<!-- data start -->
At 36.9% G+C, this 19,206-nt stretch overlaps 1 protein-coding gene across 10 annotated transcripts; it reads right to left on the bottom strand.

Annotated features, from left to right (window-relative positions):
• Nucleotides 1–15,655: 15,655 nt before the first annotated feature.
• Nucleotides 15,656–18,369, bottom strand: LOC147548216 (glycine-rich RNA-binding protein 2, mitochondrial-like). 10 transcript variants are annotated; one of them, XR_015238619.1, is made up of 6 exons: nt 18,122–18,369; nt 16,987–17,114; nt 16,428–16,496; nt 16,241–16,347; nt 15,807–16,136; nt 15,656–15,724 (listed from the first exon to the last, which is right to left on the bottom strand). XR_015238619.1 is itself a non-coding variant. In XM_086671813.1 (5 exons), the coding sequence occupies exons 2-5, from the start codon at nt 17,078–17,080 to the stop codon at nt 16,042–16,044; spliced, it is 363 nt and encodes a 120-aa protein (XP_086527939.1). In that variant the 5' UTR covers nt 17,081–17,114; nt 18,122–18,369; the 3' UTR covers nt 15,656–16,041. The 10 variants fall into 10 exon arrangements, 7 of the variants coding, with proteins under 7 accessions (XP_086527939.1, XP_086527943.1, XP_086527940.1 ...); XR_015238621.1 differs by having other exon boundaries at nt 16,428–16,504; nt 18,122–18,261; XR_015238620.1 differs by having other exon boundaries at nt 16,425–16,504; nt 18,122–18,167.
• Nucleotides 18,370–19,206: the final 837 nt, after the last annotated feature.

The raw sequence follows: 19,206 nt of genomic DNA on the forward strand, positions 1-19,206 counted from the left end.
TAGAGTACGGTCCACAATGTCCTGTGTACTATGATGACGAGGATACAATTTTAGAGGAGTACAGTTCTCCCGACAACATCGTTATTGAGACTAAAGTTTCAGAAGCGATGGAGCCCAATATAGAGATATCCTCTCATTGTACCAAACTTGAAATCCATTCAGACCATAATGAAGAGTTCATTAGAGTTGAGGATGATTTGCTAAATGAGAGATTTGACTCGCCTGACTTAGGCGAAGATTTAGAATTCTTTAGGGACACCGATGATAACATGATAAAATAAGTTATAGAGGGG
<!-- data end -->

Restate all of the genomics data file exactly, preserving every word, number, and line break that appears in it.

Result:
At 36.9% G+C, this 19,206-nt stretch overlaps 1 protein-coding gene across 10 annotated transcripts; it reads right to left on the bottom strand.

Annotated features, from left to right (window-relative positions):
• Nucleotides 1–15,655: 15,655 nt before the first annotated feature.
• Nucleotides 15,656–18,369, bottom strand: LOC147548216 (glycine-rich RNA-binding protein 2, mitochondrial-like). 10 transcript variants are annotated; one of them, XR_015238619.1, is made up of 6 exons: nt 18,122–18,369; nt 16,987–17,114; nt 16,428–16,496; nt 16,241–16,347; nt 15,807–16,136; nt 15,656–15,724 (listed from the first exon to the last, which is right to left on the bottom strand). XR_015238619.1 is itself a non-coding variant. In XM_086671813.1 (5 exons), the coding sequence occupies exons 2-5, from the start codon at nt 17,078–17,080 to the stop codon at nt 16,042–16,044; spliced, it is 363 nt and encodes a 120-aa protein (XP_086527939.1). In that variant the 5' UTR covers nt 17,081–17,114; nt 18,122–18,369; the 3' UTR covers nt 15,656–16,041. The 10 variants fall into 10 exon arrangements, 7 of the variants coding, with proteins under 7 accessions (XP_086527939.1, XP_086527943.1, XP_086527940.1 ...); XR_015238621.1 differs by having other exon boundaries at nt 16,428–16,504; nt 18,122–18,261; XR_015238620.1 differs by having other exon boundaries at nt 16,425–16,504; nt 18,122–18,167.
• Nucleotides 18,370–19,206: the final 837 nt, after the last annotated feature.

The raw sequence follows: 19,206 nt of genomic DNA on the forward strand, positions 1-19,206 counted from the left end.
TAGAGTACGGTCCACAATGTCCTGTGTACTATGATGACGAGGATACAATTTTAGAGGAGTACAGTTCTCCCGACAACATCGTTATTGAGACTAAAGTTTCAGAAGCGATGGAGCCCAATATAGAGATATCCTCTCATTGTACCAAACTTGAAATCCATTCAGACCATAATGAAGAGTTCATTAGAGTTGAGGATGATTTGCTAAATGAGAGATTTGACTCGCCTGACTTAGGCGAAGATTTAGAATTCTTTAGGGACACCGATGATAACATGATAAAATAAGTTATAGAGGGG